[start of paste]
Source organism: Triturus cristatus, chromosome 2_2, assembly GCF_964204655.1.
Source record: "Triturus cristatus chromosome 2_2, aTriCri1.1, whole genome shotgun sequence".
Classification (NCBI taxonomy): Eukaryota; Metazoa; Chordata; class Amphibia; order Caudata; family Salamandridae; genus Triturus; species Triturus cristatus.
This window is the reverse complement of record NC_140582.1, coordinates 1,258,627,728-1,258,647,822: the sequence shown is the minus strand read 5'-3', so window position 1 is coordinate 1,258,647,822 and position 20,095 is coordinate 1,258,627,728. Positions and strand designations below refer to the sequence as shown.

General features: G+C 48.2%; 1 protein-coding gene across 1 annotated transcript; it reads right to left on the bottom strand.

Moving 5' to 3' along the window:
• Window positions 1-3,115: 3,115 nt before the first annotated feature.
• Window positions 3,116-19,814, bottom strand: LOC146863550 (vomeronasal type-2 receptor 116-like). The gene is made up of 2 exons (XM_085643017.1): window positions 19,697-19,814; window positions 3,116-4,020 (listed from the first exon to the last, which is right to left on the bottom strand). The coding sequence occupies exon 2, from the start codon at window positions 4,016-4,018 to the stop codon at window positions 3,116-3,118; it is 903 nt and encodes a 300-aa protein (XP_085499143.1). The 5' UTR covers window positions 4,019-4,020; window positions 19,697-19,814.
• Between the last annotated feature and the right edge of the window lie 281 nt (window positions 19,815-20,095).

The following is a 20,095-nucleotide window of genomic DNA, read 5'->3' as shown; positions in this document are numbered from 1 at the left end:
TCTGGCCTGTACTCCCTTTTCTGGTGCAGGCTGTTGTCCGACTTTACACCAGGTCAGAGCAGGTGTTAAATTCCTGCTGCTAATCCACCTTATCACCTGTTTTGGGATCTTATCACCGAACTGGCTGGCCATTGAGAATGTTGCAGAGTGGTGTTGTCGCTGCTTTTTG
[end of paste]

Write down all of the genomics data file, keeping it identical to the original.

Source organism: Triturus cristatus, chromosome 2_2, assembly GCF_964204655.1.
Source record: "Triturus cristatus chromosome 2_2, aTriCri1.1, whole genome shotgun sequence".
Classification (NCBI taxonomy): Eukaryota; Metazoa; Chordata; class Amphibia; order Caudata; family Salamandridae; genus Triturus; species Triturus cristatus.
This window is the reverse complement of record NC_140582.1, coordinates 1,258,627,728-1,258,647,822: the sequence shown is the minus strand read 5'-3', so window position 1 is coordinate 1,258,647,822 and position 20,095 is coordinate 1,258,627,728. Positions and strand designations below refer to the sequence as shown.

General features: G+C 48.2%; 1 protein-coding gene across 1 annotated transcript; it reads right to left on the bottom strand.

Moving 5' to 3' along the window:
• Window positions 1-3,115: 3,115 nt before the first annotated feature.
• Window positions 3,116-19,814, bottom strand: LOC146863550 (vomeronasal type-2 receptor 116-like). The gene is made up of 2 exons (XM_085643017.1): window positions 19,697-19,814; window positions 3,116-4,020 (listed from the first exon to the last, which is right to left on the bottom strand). The coding sequence occupies exon 2, from the start codon at window positions 4,016-4,018 to the stop codon at window positions 3,116-3,118; it is 903 nt and encodes a 300-aa protein (XP_085499143.1). The 5' UTR covers window positions 4,019-4,020; window positions 19,697-19,814.
• Between the last annotated feature and the right edge of the window lie 281 nt (window positions 19,815-20,095).

The following is a 20,095-nucleotide window of genomic DNA, read 5'->3' as shown; positions in this document are numbered from 1 at the left end:
TCTGGCCTGTACTCCCTTTTCTGGTGCAGGCTGTTGTCCGACTTTACACCAGGTCAGAGCAGGTGTTAAATTCCTGCTGCTAATCCACCTTATCACCTGTTTTGGGATCTTATCACCGAACTGGCTGGCCATTGAGAATGTTGCAGAGTGGTGTTGTCGCTGCTTTTTG